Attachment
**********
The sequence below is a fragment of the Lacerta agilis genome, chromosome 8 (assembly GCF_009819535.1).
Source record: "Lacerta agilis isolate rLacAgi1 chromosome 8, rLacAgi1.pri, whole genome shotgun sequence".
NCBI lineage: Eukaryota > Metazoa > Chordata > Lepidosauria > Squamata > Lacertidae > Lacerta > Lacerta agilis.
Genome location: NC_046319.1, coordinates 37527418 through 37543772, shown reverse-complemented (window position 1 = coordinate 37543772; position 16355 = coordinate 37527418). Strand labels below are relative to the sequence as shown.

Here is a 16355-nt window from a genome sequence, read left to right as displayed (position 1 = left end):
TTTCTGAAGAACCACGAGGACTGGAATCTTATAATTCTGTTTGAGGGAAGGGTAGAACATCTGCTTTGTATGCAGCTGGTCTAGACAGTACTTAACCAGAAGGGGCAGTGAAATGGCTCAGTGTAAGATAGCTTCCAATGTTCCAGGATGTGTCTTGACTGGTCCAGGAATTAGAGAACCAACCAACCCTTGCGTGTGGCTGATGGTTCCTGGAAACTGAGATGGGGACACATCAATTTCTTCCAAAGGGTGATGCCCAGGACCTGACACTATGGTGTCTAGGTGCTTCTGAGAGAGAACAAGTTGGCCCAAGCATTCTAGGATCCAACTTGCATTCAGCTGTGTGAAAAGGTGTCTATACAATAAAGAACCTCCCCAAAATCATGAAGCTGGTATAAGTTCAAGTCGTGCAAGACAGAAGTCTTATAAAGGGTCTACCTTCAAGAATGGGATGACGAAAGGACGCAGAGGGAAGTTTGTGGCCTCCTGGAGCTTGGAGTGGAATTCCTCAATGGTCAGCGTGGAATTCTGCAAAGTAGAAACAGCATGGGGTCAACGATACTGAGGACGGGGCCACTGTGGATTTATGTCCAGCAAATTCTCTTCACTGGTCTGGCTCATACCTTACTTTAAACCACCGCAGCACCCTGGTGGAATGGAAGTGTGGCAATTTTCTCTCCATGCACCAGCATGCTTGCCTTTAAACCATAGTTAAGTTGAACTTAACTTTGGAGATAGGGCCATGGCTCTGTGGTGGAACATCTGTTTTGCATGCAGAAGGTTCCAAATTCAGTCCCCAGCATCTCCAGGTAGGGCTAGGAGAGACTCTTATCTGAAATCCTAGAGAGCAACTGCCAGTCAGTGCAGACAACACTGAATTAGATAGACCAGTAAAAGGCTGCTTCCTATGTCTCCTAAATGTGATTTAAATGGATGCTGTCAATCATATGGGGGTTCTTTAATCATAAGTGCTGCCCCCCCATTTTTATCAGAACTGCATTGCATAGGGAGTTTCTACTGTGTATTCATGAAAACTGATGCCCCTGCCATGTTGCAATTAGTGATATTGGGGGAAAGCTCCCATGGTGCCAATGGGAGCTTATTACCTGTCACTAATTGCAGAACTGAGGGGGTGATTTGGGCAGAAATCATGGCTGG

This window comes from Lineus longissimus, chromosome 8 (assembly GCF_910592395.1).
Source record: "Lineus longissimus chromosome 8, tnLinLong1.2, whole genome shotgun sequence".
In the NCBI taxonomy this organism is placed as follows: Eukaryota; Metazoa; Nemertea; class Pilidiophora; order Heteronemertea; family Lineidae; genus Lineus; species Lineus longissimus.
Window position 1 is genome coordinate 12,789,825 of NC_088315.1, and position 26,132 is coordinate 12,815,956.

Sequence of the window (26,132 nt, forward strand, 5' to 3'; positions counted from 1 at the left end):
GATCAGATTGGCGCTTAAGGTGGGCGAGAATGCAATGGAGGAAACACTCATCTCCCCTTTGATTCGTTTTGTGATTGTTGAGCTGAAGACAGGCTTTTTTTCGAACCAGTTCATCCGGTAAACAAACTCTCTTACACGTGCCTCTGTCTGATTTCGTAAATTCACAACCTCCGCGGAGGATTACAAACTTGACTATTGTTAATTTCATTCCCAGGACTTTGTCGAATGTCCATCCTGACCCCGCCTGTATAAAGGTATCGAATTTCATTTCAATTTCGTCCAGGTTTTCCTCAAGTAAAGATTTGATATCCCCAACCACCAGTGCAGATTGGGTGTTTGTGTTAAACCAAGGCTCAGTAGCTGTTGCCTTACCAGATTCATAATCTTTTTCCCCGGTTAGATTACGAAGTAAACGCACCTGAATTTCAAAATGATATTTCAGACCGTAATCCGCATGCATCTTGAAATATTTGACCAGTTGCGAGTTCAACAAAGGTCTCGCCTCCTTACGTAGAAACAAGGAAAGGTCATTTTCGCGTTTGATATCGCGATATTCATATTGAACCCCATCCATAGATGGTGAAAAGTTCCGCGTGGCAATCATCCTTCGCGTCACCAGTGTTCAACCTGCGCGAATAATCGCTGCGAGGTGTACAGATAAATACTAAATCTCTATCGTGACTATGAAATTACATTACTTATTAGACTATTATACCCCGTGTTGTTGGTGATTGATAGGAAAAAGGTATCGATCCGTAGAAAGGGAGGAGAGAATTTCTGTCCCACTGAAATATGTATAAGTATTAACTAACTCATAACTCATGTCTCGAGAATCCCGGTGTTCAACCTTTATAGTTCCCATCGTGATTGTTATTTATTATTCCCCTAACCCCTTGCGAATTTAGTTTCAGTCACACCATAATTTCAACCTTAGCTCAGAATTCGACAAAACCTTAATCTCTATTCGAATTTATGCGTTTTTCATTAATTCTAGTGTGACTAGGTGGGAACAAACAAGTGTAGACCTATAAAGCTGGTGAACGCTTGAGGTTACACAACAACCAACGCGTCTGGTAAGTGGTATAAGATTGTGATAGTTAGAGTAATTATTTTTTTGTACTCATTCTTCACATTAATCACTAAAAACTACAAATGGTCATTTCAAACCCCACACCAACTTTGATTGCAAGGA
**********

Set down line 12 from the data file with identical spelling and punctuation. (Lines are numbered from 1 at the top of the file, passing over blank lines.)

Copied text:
GATCAGATTGGCGCTTAAGGTGGGCGAGAATGCAATGGAGGAAACACTCATCTCCCCTTTGATTCGTTTTGTGATTGTTGAGCTGAAGACAGGCTTTTTTTCGAACCAGTTCATCCGGTAAACAAACTCTCTTACACGTGCCTCTGTCTGATTTCGTAAATTCACAACCTCCGCGGAGGATTACAAACTTGACTATTGTTAATTTCATTCCCAGGACTTTGTCGAATGTCCATCCTGACCCCGCCTGTATAAAGGTATCGAATTTCATTTCAATTTCGTCCAGGTTTTCCTCAAGTAAAGATTTGATATCCCCAACCACCAGTGCAGATTGGGTGTTTGTGTTAAACCAAGGCTCAGTAGCTGTTGCCTTACCAGATTCATAATCTTTTTCCCCGGTTAGATTACGAAGTAAACGCACCTGAATTTCAAAATGATATTTCAGACCGTAATCCGCATGCATCTTGAAATATTTGACCAGTTGCGAGTTCAACAAAGGTCTCGCCTCCTTACGTAGAAACAAGGAAAGGTCATTTTCGCGTTTGATATCGCGATATTCATATTGAACCCCATCCATAGATGGTGAAAAGTTCCGCGTGGCAATCATCCTTCGCGTCACCAGTGTTCAACCTGCGCGAATAATCGCTGCGAGGTGTACAGATAAATACTAAATCTCTATCGTGACTATGAAATTACATTACTTATTAGACTATTATACCCCGTGTTGTTGGTGATTGATAGGAAAAAGGTATCGATCCGTAGAAAGGGAGGAGAGAATTTCTGTCCCACTGAAATATGTATAAGTATTAACTAACTCATAACTCATGTCTCGAGAATCCCGGTGTTCAACCTTTATAGTTCCCATCGTGATTGTTATTTATTATTCCCCTAACCCCTTGCGAATTTAGTTTCAGTCACACCATAATTTCAACCTTAGCTCAGAATTCGACAAAACCTTAATCTCTATTCGAATTTATGCGTTTTTCATTAATTCTAGTGTGACTAGGTGGGAACAAACAAGTGTAGACCTATAAAGCTGGTGAACGCTTGAGGTTACACAACAACCAACGCGTCTGGTAAGTGGTATAAGATTGTGATAGTTAGAGTAATTATTTTTTTGTACTCATTCTTCACATTAATCACTAAAAACTACAAATGGTCATTTCAAACCCCACACCAACTTTGATTGCAAGGA